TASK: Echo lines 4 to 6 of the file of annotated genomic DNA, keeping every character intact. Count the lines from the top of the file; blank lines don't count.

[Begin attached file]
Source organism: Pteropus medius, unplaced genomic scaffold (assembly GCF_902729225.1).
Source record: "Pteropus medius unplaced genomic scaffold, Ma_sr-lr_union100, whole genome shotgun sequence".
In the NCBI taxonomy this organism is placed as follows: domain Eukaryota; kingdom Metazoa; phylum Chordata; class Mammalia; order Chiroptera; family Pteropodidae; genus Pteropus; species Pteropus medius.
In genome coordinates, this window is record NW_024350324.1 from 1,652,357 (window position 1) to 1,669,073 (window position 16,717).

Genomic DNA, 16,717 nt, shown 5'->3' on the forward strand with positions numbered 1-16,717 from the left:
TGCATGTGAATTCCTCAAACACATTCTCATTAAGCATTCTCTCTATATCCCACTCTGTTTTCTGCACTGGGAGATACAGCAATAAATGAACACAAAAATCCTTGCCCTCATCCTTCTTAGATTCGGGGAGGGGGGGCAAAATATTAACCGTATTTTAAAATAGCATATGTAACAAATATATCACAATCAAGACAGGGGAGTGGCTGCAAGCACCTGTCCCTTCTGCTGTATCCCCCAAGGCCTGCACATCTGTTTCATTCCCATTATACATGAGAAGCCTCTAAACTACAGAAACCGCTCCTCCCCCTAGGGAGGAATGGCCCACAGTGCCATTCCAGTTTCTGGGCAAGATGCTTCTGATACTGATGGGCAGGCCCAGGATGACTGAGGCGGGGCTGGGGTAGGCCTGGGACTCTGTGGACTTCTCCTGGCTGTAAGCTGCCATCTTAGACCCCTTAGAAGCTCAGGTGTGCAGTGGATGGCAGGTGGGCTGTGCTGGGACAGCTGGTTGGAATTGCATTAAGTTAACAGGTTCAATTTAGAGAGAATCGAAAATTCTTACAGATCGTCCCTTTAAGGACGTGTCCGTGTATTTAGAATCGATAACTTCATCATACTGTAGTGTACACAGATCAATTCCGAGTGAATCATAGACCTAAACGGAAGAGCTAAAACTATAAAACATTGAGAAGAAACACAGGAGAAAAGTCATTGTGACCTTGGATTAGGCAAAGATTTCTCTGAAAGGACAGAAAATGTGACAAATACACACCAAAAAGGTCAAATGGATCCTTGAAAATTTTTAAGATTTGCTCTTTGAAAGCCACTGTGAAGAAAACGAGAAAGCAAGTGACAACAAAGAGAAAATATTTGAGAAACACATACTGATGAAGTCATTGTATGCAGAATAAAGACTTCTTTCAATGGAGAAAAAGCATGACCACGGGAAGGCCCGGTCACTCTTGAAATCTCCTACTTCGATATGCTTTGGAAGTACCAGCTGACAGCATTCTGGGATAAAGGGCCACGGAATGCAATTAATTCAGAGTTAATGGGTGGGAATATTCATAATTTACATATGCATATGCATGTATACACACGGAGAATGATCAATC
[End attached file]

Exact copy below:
In genome coordinates, this window is record NW_024350324.1 from 1,652,357 (window position 1) to 1,669,073 (window position 16,717).

Genomic DNA, 16,717 nt, shown 5'->3' on the forward strand with positions numbered 1-16,717 from the left:
TGCATGTGAATTCCTCAAACACATTCTCATTAAGCATTCTCTCTATATCCCACTCTGTTTTCTGCACTGGGAGATACAGCAATAAATGAACACAAAAATCCTTGCCCTCATCCTTCTTAGATTCGGGGAGGGGGGGCAAAATATTAACCGTATTTTAAAATAGCATATGTAACAAATATATCACAATCAAGACAGGGGAGTGGCTGCAAGCACCTGTCCCTTCTGCTGTATCCCCCAAGGCCTGCACATCTGTTTCATTCCCATTATACATGAGAAGCCTCTAAACTACAGAAACCGCTCCTCCCCCTAGGGAGGAATGGCCCACAGTGCCATTCCAGTTTCTGGGCAAGATGCTTCTGATACTGATGGGCAGGCCCAGGATGACTGAGGCGGGGCTGGGGTAGGCCTGGGACTCTGTGGACTTCTCCTGGCTGTAAGCTGCCATCTTAGACCCCTTAGAAGCTCAGGTGTGCAGTGGATGGCAGGTGGGCTGTGCTGGGACAGCTGGTTGGAATTGCATTAAGTTAACAGGTTCAATTTAGAGAGAATCGAAAATTCTTACAGATCGTCCCTTTAAGGACGTGTCCGTGTATTTAGAATCGATAACTTCATCATACTGTAGTGTACACAGATCAATTCCGAGTGAATCATAGACCTAAACGGAAGAGCTAAAACTATAAAACATTGAGAAGAAACACAGGAGAAAAGTCATTGTGACCTTGGATTAGGCAAAGATTTCTCTGAAAGGACAGAAAATGTGACAAATACACACCAAAAAGGTCAAATGGATCCTTGAAAATTTTTAAGATTTGCTCTTTGAAAGCCACTGTGAAGAAAACGAGAAAGCAAGTGACAACAAAGAGAAAATATTTGAGAAACACATACTGATGAAGTCATTGTATGCAGAATAAAGACTTCTTTCAATGGAGAAAAAGCATGACCACGGGAAGGCCCGGTCACTCTTGAAATCTCCTACTTCGATATGCTTTGGAAGTACCAGCTGACAGCATTCTGGGATAAAGGGCCACGGAATGCAATTAATTCAGAGTTAATGGGTGGGAATATTCATAATTTACATATGCATATGCATGTATACACACGGAGAATGATCAATC